In part two  I learned how time is allocated to storytelling. It makes a lot of sense that it takes a long time to find a good story, and that part of the job is setting aside time to look for stories. Especially from a reporter’s point of view, finding a good story is the essence of the job. It surprised me how many stories Glass says get killed. Obviously everything can’t make the final cut, but 1/3 to 1/2 of stories getting killed seems steep to me. Of course, if you are searching a large volume of stories in the first place, maybe this number isn’t so daunting after all. Not all stories can be or deserve to be told.

Part three  connected me to really any creative profession there is. You will not be the best at first, and you night not even be good. Having good taste is the start of success, but hard work and trial and error weed out the bad habits and ideas we once thought were good. Glass claims that everyone in a creative profession goes through this phase, and I have to agree. Having potential is wonderful, but it is not the same as being good. I feel this way a lot because of this class; I know how I want my projects to turn out but I don’t yet have the knowledge or skills to get me to the end product I want. Like Glass says, only practice and volume of work can fix this.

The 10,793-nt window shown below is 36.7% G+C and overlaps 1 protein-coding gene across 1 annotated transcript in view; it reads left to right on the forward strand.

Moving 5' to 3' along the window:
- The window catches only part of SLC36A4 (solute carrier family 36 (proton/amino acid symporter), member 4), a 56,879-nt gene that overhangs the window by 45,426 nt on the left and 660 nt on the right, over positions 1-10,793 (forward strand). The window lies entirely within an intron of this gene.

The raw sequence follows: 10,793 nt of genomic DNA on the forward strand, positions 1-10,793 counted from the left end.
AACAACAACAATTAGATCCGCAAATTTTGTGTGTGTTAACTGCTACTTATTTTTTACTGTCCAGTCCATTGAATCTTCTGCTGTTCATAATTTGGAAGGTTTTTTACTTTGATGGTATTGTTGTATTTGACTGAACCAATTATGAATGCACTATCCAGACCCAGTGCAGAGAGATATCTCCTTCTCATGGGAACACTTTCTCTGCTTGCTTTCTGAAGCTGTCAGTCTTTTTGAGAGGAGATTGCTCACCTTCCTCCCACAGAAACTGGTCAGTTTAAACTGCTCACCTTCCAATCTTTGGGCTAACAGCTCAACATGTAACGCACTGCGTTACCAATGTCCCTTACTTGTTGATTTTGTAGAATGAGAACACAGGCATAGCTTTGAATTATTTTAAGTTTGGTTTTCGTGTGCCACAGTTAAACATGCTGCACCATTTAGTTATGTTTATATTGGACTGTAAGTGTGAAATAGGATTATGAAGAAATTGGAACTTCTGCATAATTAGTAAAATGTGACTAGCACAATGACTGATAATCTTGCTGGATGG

Lastly, part four is basically a lesson on being yourself. No body wants to listen a weird try-hard, so just act natural and be yourself. Talking like a regular human goes a long way, especially in a medium that only showcases voice and sound. Also, it is important to remember the balance of storytelling. There should always be interaction between people, as that is the nature of storytelling itself.